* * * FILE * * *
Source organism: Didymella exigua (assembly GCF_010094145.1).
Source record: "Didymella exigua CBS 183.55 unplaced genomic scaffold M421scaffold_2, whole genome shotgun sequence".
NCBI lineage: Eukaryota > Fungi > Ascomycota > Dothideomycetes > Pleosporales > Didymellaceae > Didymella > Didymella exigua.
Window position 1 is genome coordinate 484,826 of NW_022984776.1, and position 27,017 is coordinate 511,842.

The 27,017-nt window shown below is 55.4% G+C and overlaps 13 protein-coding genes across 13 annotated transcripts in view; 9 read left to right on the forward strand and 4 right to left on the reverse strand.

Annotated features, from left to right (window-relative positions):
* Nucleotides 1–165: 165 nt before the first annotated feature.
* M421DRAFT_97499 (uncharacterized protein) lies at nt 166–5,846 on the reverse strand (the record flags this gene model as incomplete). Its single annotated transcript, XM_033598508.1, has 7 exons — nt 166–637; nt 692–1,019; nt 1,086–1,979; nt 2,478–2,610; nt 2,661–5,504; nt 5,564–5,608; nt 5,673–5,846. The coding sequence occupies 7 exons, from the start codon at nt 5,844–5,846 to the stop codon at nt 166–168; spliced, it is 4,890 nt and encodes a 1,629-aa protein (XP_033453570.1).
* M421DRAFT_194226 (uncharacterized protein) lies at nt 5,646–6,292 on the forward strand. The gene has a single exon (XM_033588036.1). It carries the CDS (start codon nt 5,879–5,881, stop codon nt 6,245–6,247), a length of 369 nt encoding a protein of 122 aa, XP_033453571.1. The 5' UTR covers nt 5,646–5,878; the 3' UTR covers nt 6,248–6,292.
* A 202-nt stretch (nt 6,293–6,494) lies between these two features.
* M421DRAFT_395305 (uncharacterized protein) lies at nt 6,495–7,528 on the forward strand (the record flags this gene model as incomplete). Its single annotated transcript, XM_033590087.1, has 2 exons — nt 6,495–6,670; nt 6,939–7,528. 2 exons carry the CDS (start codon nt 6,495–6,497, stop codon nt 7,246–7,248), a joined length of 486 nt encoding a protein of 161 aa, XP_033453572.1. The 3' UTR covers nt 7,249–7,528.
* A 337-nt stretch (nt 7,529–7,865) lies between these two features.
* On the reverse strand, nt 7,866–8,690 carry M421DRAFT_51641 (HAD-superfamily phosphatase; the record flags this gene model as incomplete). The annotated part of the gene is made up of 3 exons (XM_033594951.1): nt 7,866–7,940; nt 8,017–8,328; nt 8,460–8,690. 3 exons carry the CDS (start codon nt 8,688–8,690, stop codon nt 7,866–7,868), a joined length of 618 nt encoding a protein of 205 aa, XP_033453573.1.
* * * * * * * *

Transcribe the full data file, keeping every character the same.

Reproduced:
Source organism: Didymella exigua (assembly GCF_010094145.1).
Source record: "Didymella exigua CBS 183.55 unplaced genomic scaffold M421scaffold_2, whole genome shotgun sequence".
NCBI lineage: Eukaryota > Fungi > Ascomycota > Dothideomycetes > Pleosporales > Didymellaceae > Didymella > Didymella exigua.
Window position 1 is genome coordinate 484,826 of NW_022984776.1, and position 27,017 is coordinate 511,842.

The 27,017-nt window shown below is 55.4% G+C and overlaps 13 protein-coding genes across 13 annotated transcripts in view; 9 read left to right on the forward strand and 4 right to left on the reverse strand.

Annotated features, from left to right (window-relative positions):
* Nucleotides 1–165: 165 nt before the first annotated feature.
* M421DRAFT_97499 (uncharacterized protein) lies at nt 166–5,846 on the reverse strand (the record flags this gene model as incomplete). Its single annotated transcript, XM_033598508.1, has 7 exons — nt 166–637; nt 692–1,019; nt 1,086–1,979; nt 2,478–2,610; nt 2,661–5,504; nt 5,564–5,608; nt 5,673–5,846. The coding sequence occupies 7 exons, from the start codon at nt 5,844–5,846 to the stop codon at nt 166–168; spliced, it is 4,890 nt and encodes a 1,629-aa protein (XP_033453570.1).
* M421DRAFT_194226 (uncharacterized protein) lies at nt 5,646–6,292 on the forward strand. The gene has a single exon (XM_033588036.1). It carries the CDS (start codon nt 5,879–5,881, stop codon nt 6,245–6,247), a length of 369 nt encoding a protein of 122 aa, XP_033453571.1. The 5' UTR covers nt 5,646–5,878; the 3' UTR covers nt 6,248–6,292.
* A 202-nt stretch (nt 6,293–6,494) lies between these two features.
* M421DRAFT_395305 (uncharacterized protein) lies at nt 6,495–7,528 on the forward strand (the record flags this gene model as incomplete). Its single annotated transcript, XM_033590087.1, has 2 exons — nt 6,495–6,670; nt 6,939–7,528. 2 exons carry the CDS (start codon nt 6,495–6,497, stop codon nt 7,246–7,248), a joined length of 486 nt encoding a protein of 161 aa, XP_033453572.1. The 3' UTR covers nt 7,249–7,528.
* A 337-nt stretch (nt 7,529–7,865) lies between these two features.
* On the reverse strand, nt 7,866–8,690 carry M421DRAFT_51641 (HAD-superfamily phosphatase; the record flags this gene model as incomplete). The annotated part of the gene is made up of 3 exons (XM_033594951.1): nt 7,866–7,940; nt 8,017–8,328; nt 8,460–8,690. 3 exons carry the CDS (start codon nt 8,688–8,690, stop codon nt 7,866–7,868), a joined length of 618 nt encoding a protein of 205 aa, XP_033453573.1.